Mayor James Cassella and the Borough Council of East Rutherford, NJ — home of the New Meadowlands Stadium and IZOD Center — have passed...

Mayor James Cassella and the Borough Council of East Rutherford, NJ — home of the New Meadowlands Stadium and IZOD Center — have passed a resolution that considers the use of restrictive paperless tickets harmful to fans and a technology that “violates the free market principles that helps economies thrive.”

The non-binding measure opposing restrictive paperless tickets was passed unanimously this month and was partially designed to put pressure on the state Assembly to act on a proposal that requires paperless tickets be transferable and not restrictive. The bill, A373, has languished in the Assembly for close to a year while the legislative body took up other matters, though a vote on the measure could happen before the end of the year.

New Jersey’s bill resembles legislation passed last year in New York that regulates restrictive paperless tickets, and the East Rutherford resolution clearly draws inspiration from it. The New York law was written to protect consumers and the free market for resold tickets, both of which are alluded to in the East Rutherford plan, the text of which is below:

Whereas The Borough of East Rutherford serves as home to the New Meadowland Stadium and IZOD Center which entertain residents and serve as major economic engines to the region; and

Whereas The Borough of East Rutherford is aware of deceptive practices by ticket companies such as misleading fans into paying more for event tickets, and instituting restrictive paperless ticket programs; and

Whereas The Borough of East Rutherford believes this consumer’s rights issue hurts local residents and visitors to our fine community; and

Whereas The Borough of East Rutherford considers these policies harmful to businesses that depend on our local attractions by putting fewer fans in the seats, causing fewer families to frequent nearby restaurants and other business, and making the transfer of tickets to clients and staff more expensive, and in some cases impossible, for business owners; and

Whereas The Borough of East Rutherford understands that ticketing agencies are seeking to implement these policies at the behest of our community and the free market; and

Whereas The Borough of East Rutherford believes our community will be better served when fans own the tickets they purchase and are allowed to transfer, gift and resell their tickets; and

Whereas The Borough of East Rutherford recognizes the New Meadowlands Stadium and IZOD Center as neighbors and a vital economic engine for our community.

Now, Therefore, Be It Resolved that council of the Borough of East Rutherford, New Jersey hereby finds and declares:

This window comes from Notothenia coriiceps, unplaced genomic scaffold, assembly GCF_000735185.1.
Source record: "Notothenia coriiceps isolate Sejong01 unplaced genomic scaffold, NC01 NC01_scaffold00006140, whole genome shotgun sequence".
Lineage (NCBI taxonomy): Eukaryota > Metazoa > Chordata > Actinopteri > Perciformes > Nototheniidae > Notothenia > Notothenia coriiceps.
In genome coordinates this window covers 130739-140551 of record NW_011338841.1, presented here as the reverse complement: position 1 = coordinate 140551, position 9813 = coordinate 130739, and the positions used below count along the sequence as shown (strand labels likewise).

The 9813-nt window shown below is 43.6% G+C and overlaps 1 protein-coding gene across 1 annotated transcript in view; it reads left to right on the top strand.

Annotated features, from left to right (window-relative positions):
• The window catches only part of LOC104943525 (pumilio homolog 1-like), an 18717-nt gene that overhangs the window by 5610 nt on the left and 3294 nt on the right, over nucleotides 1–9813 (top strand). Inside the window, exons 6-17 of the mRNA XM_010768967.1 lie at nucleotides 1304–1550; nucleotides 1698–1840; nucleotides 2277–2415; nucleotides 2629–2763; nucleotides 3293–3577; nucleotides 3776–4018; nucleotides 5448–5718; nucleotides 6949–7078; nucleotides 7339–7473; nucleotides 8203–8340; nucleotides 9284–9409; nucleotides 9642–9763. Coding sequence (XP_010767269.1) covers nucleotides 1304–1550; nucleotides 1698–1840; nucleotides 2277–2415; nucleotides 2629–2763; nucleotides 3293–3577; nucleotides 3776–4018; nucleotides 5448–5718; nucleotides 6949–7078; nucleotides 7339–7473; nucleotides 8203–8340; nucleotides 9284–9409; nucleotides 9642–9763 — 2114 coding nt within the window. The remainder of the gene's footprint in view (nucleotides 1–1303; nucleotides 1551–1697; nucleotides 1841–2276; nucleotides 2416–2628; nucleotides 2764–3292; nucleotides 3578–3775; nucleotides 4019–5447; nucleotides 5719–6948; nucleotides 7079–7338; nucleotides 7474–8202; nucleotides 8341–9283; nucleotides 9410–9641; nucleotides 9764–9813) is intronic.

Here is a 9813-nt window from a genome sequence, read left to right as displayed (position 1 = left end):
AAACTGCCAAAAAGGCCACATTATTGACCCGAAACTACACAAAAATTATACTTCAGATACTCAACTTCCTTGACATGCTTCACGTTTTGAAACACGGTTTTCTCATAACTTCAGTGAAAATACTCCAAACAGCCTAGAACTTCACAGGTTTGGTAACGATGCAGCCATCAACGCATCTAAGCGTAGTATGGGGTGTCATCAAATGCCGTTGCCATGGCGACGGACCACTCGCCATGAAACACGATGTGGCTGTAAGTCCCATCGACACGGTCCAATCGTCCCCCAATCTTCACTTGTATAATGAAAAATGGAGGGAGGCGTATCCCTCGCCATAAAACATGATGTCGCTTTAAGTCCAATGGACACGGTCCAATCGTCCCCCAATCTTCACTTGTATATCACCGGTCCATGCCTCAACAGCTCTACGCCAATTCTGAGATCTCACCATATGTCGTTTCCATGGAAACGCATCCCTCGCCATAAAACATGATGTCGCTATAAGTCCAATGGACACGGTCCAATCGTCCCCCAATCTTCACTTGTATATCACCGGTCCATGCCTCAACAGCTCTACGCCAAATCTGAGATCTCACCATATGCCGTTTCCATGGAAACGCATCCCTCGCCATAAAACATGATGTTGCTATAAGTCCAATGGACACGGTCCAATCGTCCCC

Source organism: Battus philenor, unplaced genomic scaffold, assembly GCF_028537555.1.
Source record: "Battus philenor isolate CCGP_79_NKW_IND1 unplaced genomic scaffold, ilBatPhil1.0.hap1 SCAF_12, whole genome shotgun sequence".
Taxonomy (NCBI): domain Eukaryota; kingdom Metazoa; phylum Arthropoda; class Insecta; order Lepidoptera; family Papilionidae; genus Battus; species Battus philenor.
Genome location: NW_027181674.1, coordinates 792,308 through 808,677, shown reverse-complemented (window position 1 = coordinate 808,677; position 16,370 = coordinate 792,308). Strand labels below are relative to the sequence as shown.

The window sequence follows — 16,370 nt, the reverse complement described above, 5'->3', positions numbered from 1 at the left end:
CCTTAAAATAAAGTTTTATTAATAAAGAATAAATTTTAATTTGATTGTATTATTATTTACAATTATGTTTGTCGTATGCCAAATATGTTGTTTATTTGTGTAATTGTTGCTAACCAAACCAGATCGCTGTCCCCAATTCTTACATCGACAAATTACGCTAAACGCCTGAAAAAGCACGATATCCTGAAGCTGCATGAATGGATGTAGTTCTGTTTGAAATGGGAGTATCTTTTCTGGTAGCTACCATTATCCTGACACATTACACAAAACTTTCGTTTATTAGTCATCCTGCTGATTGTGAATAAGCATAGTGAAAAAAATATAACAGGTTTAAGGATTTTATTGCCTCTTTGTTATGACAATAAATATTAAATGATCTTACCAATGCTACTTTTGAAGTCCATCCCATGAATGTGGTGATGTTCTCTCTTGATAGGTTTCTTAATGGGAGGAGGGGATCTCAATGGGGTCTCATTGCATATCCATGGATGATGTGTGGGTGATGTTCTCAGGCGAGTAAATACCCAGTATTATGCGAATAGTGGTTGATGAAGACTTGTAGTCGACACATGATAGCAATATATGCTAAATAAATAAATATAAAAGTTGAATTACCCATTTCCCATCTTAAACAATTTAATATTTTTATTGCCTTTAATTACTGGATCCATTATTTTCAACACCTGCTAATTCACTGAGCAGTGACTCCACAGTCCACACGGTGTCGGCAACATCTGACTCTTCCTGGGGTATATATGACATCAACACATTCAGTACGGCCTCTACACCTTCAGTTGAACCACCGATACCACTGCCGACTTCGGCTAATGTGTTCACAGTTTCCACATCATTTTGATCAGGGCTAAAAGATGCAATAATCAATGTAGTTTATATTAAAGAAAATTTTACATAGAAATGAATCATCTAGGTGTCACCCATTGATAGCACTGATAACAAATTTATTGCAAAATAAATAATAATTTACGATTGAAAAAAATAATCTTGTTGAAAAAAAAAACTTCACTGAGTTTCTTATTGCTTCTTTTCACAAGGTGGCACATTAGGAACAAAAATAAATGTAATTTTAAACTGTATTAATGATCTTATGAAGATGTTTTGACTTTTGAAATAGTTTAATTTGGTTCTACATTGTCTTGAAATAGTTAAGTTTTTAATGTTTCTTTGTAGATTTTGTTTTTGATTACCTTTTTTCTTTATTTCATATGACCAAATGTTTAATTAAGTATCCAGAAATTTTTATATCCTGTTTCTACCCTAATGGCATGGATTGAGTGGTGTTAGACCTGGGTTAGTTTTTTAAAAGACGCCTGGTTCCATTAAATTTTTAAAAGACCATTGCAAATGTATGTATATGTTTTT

That the concept of restrictive paperless ticketing can cause potential harm to our residents and business owners and violates the free market principles that helps economies thrive.

That our state lawmakers should consider policies that ensure a fair market place for the exchange of tickets, and protects the rights of fans and local businesses alike.

The resolution was sponsored by Councilman Joe Brizzi, a season ticket holder for the New York Giants who believes that regulation is needed based on the 2009 debacle over Bruce Springsteen fans being redirected from Ticketmaster to its TicketsNow subsidiary, where tickets often sell for more than face value.

“Now we see efforts to restrict consumers further through paperless ticket efforts — underscored by the announcement just this week about a group supported by Ticketmaster pursuing an agenda that clearly is not in the consumers’ interests,” Brizzi told NorthJersey.com.

The group Brizzi is talking about, the Fans First Coalition (FFC), launched this month with support from dozens of artists and venues, many of whom are managed by or have contracts with Ticketmaster and/or its parent company Live Nation.

A spokesperson for the FFC did not immediately respond to a request seeking comment.

“As a New York Giants season ticket holder, I believe that I own the tickets I purchase,” Brizzi told NorthJersey.com. “If I want to give away my ticket as a gift, or sell my ticket to a game I cannot attend, that’s my right as a consumer. Paperless tickets give large ticketing companies complete control of the market which leaves consumers with higher prices and fewer choices. Ticket issuers already charge consumers so-called ‘convenience fees’ and have directed fans to subsidiary ticket brokers who charge outrageous prices for their tickets. Fans and local businesses dependent on local venues deserve better than unfair and restrictive ticketing practices.”

The issue over restrictive paperless tickets is shaping up to be a war between Ticketmaster and rival StubHub, which has backed another advocacy group, the Fan Freedom Project (FFP). The FFP believes restrictive paperless tickets could hurt fans, StubHub and the whole secondary ticket market because Ticketmaster would control both initial ticket sales and how or if tickets are later resold; under such a scenario, Ticketmaster could, for example, unilaterally impose extra fees or otherwise drive up prices. Competing paperless ticket company Veritix takes a slightly different approach by giving fans and brokers the ability to transfer or resell tickets via a free account on its Web site.

“The Fan Freedom Project applauds Councilman Brizzi’s efforts to protect the rights of East Rutherford’s live-event fans,” Jon Potter, president of the FFP, told TicketNews in a statement. “The council’s resolution recognizes the dangers restrictive paperless tickets pose to fans, and the businesses that serve them. We look forward to other municipalities taking up similar consumer-friendly measures, and hope that New Jersey will join New York in ensuring that fans continue to own the tickets they buy.”